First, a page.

Don’t Be a Pharisee

As we were driving through the country late last night, heading home from an evening at camp, Kristian and I began to discuss the Bible. As a particular song came on the radio, I turned to her and said that the song illustrated exactly what I was talking about as far as needing to discern all things according to the Bible. The song—a “Christian” song on a “Christian” station—contained a line in its chorus that was the complete opposite of what the Bible teaches about salvation!

She told me that she had recently heard another “Christian” song that sounded like it encouraged people to worship nature. She said, “I heard it and I thought, ‘That’s not biblical.’ Then I thought, ‘Well, now I sound like Jared Byrns.'” Incidentally, she said that was a complement. But I wasn’t so sure.

I really don’t want to be known as the guy who is against everything, the nit-picker, the Pharisee. I know other believers, men of God, who also see compromise and cannot go along, and yet also worry about being pharisaical.

But should we worry so? The more I study into who the Pharisees were and what they actually believed, I must conclude that being zealous for the truth is not the same as being a Pharisee. There are (at least) two things that should separate believers from Pharisees.

1. Love of God and His Truth.
Yes, the Pharisees were all about rules, but those rules did not stem from a love of God. We are told that those who love God will obey Him (John 14:15). But the Pharisees did not obey God, but their own rules. Jesus made it clear that the Pharisees did not love God and His law, but their own self-righteousness and power (Mark 7:1-16).

If you defend what the Bible teaches and reject compromise with false teachings and errant practices (e.g., calling a man out for teaching a false gospel of works or mystical experiences, or opposing infant baptism) you are obeying God’s Word and abiding by the standard He has set for what is true and right (Jude 3). That is what a believer does. If you hold yourself and others to a standard set not by the Word of God but by your own beliefs, practices, or preferences—that is Pharisaism. (Read David Cloud’s excellent article, Those Fundamentalist Pharisees.)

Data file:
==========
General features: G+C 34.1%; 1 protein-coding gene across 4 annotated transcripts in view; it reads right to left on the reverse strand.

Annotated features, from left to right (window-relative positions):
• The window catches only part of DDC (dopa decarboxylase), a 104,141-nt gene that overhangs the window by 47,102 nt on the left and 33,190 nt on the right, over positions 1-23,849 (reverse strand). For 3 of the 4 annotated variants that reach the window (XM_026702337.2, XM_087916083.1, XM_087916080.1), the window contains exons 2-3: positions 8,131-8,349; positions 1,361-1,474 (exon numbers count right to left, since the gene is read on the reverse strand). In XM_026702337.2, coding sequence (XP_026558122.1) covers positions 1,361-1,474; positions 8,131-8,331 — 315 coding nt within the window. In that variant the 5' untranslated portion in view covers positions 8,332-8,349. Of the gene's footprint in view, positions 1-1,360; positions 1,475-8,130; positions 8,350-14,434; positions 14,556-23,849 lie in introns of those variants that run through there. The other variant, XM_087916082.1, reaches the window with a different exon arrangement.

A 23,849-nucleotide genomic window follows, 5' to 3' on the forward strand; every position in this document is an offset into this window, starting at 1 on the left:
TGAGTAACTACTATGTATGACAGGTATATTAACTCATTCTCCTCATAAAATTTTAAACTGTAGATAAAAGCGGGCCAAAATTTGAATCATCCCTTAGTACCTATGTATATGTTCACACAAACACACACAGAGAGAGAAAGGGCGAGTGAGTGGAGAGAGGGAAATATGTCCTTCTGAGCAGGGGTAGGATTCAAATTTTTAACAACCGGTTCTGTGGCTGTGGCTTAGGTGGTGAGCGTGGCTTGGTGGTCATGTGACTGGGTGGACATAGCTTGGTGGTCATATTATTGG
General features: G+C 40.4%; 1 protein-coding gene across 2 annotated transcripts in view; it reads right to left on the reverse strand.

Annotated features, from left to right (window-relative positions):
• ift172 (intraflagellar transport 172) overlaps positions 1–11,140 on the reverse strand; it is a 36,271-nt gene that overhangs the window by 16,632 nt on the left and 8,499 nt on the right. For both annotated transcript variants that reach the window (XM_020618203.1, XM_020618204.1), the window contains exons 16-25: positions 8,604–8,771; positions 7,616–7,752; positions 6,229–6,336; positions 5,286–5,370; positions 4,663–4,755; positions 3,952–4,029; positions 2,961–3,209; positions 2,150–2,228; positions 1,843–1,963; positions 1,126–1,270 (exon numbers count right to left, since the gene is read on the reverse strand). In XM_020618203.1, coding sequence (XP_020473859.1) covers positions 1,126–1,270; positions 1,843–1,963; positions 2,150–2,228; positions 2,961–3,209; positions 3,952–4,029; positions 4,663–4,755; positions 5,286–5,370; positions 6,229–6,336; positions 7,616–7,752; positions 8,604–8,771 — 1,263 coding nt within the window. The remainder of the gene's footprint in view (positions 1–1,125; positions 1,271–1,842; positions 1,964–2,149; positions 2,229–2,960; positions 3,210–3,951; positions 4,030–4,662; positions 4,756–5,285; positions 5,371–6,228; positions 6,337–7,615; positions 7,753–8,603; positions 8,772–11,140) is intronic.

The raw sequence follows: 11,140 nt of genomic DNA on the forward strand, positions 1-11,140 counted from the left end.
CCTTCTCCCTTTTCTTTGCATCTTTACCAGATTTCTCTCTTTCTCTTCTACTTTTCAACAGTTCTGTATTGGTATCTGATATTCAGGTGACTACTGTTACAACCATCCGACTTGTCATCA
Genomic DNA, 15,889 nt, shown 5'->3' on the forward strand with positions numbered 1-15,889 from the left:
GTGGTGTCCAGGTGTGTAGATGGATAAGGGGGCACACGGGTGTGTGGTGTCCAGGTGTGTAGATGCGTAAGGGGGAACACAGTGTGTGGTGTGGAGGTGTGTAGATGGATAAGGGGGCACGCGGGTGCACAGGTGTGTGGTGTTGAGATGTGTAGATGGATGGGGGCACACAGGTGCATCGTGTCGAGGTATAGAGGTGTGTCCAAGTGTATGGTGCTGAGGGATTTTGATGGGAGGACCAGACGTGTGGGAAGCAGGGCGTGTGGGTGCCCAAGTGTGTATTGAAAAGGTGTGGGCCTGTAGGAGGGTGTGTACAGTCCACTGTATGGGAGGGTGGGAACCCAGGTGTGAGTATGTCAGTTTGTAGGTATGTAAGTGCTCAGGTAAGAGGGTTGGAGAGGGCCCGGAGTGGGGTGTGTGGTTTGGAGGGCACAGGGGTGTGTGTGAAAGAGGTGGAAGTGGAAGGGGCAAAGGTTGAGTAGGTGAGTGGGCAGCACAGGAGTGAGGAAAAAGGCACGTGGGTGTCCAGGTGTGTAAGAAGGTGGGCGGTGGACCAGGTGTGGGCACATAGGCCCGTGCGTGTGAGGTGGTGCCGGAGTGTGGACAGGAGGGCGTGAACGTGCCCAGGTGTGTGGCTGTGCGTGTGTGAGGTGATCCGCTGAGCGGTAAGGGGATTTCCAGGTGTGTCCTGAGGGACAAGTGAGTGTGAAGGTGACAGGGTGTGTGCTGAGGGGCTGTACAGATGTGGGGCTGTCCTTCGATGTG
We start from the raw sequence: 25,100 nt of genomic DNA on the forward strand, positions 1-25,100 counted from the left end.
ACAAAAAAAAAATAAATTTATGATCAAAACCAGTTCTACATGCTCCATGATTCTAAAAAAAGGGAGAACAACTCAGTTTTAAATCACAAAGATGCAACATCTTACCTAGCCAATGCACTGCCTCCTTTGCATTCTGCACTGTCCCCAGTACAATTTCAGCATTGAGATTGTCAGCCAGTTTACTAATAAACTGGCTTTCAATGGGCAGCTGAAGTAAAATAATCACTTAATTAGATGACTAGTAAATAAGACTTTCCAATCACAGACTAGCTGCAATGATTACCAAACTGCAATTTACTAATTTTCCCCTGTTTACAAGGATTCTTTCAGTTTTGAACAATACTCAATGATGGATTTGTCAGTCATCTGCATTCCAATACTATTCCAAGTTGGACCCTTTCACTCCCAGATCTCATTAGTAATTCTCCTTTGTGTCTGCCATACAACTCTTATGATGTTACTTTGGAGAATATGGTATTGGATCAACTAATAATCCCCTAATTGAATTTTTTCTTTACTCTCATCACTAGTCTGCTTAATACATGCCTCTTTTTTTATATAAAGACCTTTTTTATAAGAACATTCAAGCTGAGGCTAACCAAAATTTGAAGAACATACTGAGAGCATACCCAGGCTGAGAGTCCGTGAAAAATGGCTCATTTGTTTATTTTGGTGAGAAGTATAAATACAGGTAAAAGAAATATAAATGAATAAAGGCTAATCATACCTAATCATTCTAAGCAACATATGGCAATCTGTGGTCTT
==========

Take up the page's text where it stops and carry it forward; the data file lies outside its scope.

2. Love of People.
The Pharisees did not love people. They were more concerned with their traditions and their interpretations of God’s law (as opposed to what God’s law actually taught) than they were with the people around them. For an example, consider the account of Jesus healing people on the Sabbath (Matthew 12:9-14). Unfortunately, many professing Christians fall into this habit as well. But to be a child of God is to love other people (I John 4:20-21).

This is an important distinction. As we see in the above passage in Matthew, the practice of the Pharisees was to confront people in order to destroy them (Matthew 12:14). On the other hand, the Bible teaches that the believer’s motivation in confronting sin and error is to be very different. Paul writes of those who err from the truth that they are to be confronted, but adds, “Yet do not count him as an enemy, but admonish him as a brother” (II Thessalonians 3:15, NKJV). The Bible teaches that church discipline exists to correct and restore someone—not to “get” him (Matthew 18:15; II Corinthians 2:5-8). Yet I have seen Christian leaders savage other ministers and ministries for their errors or supposed errors, and seem by their attitudes to relish tearing someone down. Christians should confront in a spirit of love and of humility!

So, brothers and sisters, stand for the truth, correct sin and error, and refuse compromise–but in all things ensure that you are motivated by love for God and love for others.

Jesus said to him, “‘You shall love the LORD your God with all your heart, with all your soul, and with all your mind.’ This is the first and great commandment. And the second is like it: ‘You shall love your neighbor as yourself.’ On these two commandments hang all the Law and the Prophets” (Matthew 22:37-40, NKJV).